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small, and weakly ; he had been punished before, and his back was scarcely healed from the last infliction. The first few strokes of the cat, laid the back bare to the bone. Some one, from mistaken motives of kindness, had given the poor wretch, before he came out, a copious draught of hollands, the effect of which was not perceptible until he was tied up; and then it maddened him. Instead of wincing from the stripes, he abused the commanding officer, and sung a variety of scraps of songs. The major who commanded that morning, was exasperated at the apparent levity of the prisoner, and abused the drummajor for not making the drummers do their duty more effectually; and for every stroke the drummer gave the poor wretch, he received one from the drum-major's cane, across his own shoulders.

At length, the major suspended the punishment; selected one of the drummers; and formed what is called a "Drumhead court-martial.” The drum-major swore the man could punish more effectually, if he chose, He was found guilty of refusing to

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do his duty ; was tied up there and then, and received one hundred and fifty lashes. The other punishment was proceeded with : but the poor creature, the strength of the spirits having evaporated, was not able to bear any more; he fainted, and was carried to the hospital in a state of insensibility.*

After the protest of the inhabitants, other modes of punishment were adopted. Solitary confinement, for the more serious crimes, and extra-guards and punishment-drills for the common offences. Sometimes the man would have to mount guard, and stand sentry with a log of wood, fastened by a chain to his leg. Crime did certainly not prevail to the same extent afterwards, as it did before. Solitary confinement was more especially dreaded by

the men.

With these exceptions, we passed the winter very comfortably in this place. I was billeted with eight or nine others, at a public-house called the “Parrot;" in reference to the

* The regiment was at this time under the command of Major Kelly, the Colonel being absent.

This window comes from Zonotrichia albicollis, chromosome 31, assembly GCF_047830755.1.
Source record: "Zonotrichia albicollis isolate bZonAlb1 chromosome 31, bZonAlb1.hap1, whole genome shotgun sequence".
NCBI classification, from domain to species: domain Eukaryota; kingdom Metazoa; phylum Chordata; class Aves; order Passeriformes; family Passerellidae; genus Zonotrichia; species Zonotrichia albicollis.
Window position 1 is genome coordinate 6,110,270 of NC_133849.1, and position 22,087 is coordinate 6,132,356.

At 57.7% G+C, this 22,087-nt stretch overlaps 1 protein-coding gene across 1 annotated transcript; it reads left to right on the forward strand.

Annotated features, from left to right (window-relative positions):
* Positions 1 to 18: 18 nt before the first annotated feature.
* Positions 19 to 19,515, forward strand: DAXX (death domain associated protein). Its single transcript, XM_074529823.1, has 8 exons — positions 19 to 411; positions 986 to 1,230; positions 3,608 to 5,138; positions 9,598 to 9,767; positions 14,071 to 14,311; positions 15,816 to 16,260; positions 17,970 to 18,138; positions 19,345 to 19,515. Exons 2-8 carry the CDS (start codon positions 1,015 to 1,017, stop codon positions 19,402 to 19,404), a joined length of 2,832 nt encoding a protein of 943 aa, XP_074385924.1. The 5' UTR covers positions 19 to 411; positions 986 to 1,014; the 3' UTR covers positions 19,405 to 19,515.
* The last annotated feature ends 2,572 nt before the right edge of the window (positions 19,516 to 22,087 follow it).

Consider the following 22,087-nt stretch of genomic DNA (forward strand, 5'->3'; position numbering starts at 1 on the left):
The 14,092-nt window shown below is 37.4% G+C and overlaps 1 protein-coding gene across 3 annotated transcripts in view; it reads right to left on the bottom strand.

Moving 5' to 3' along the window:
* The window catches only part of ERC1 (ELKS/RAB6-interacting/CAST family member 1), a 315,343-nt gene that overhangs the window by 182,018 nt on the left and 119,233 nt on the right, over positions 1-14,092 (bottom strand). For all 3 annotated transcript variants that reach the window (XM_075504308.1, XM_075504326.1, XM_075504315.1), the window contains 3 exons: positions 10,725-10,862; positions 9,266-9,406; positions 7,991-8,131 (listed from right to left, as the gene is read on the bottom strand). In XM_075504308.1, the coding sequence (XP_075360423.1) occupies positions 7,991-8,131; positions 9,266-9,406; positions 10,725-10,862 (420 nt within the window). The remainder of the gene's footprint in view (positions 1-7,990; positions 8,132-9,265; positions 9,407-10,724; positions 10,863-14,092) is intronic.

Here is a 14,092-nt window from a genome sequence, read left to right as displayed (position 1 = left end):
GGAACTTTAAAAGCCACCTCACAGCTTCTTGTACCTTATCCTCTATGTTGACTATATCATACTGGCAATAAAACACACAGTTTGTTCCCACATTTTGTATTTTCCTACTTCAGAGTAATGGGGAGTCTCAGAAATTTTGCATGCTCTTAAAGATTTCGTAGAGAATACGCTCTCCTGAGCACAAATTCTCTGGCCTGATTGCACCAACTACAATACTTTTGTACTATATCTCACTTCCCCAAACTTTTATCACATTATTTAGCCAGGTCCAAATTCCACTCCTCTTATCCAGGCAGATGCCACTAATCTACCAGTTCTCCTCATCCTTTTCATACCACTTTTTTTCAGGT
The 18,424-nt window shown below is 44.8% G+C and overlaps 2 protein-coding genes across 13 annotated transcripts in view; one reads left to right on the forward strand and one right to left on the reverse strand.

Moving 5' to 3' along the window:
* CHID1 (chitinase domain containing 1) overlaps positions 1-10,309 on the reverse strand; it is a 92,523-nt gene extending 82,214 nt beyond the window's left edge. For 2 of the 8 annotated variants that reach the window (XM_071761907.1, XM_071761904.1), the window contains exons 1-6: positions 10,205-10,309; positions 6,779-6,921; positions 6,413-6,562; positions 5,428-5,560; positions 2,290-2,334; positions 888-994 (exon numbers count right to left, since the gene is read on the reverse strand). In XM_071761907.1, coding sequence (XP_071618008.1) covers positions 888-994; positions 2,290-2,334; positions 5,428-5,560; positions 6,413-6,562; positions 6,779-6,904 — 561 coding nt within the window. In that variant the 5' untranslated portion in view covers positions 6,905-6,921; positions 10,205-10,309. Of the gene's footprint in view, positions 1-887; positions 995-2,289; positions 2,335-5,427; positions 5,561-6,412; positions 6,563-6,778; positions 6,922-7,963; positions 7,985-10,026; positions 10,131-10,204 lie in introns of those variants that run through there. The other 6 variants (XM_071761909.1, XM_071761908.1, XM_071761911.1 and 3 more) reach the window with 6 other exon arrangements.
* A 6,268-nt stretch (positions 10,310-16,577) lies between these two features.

landlord of which, strange tales were told, and believed too. Being of an extremely jealous nature, it was reported that he had poisoned three of his wives. He had been subjected to two examinations; but no conclusive evidence having been adduced, he was released. He was now about seventy years of age, and his former cruelties did not prevent his getting another wife, who was then about thirty years old. Nor did the reported fate of his former wives, prevent the present one from forming a connection with one of our sergeants; whose criminal intercourse with her was beyond a doubt.

In the early part of March, 1815, we left this place, and lay three or four days at a village, about three miles distant. From thence we were taken on an excursion across the country, for a distance of thirty miles, through cross country-roads, and over fields, hedges and ditches. At night, dreadfully fatigued, we lodged in some barns, and early in the morning fell in; the colonel having received orders to take the regiment back that night

to the village we had left the day before. On our return we encountered a very severe storm, of wind, hail and rain; the men were so completely knocked up, and some of them literally knocked down, by the hailstones, or more properly speaking, masses of ice, that they were almost in a state of mutiny, at being so harassed without any object. The colonel was requested to halt the men at some place short of their destination; but he replied, “ he must go the whole distance with the colours, even if he did not take thirty men with him.” Numbers of the men were actually unable to proceed; and only about one hundred of us went in with the colonel and colours; and it was several days afterwards before we could muster the men.

I never could learn the reason for this extraordinary march. In war time, we were frequently called on to make forced marches, but then we knew there was a necessity for it, and an object to be gained; but here there was no apparent motive, beyond the mere caprice of the general

While stopping here, for the first and last

time in my life, I had my fortune told me, not only unsolicited, but under circumstances of a rather extraordinary nature. I was billeted by myself, on a cottage, about a mile from the village; and the only inmates were an old man, his daughter, and her infant. The husband of the young woman was serving with the Belgian troops, and was then stationed at Ghent, The old man was dangerously ill, with the scarlet fever; and as they had no relatives near them, and the neighbours not liking to visit them under the circumstances, I occasionally assisted the young woman in ministering to her father's wants, for which she was extremely grateful. On one occasion, she hastily drew from the cupboard a pack of cards, and after turning them over in a variety of ways, she at length pronounced my fate; which was, that I should go in one more grand battle; that I should then go home to England, and marry a certain person, who was then waiting for me. I laughed at the prediction, at the time; but have often since

wondered at its accuracy.

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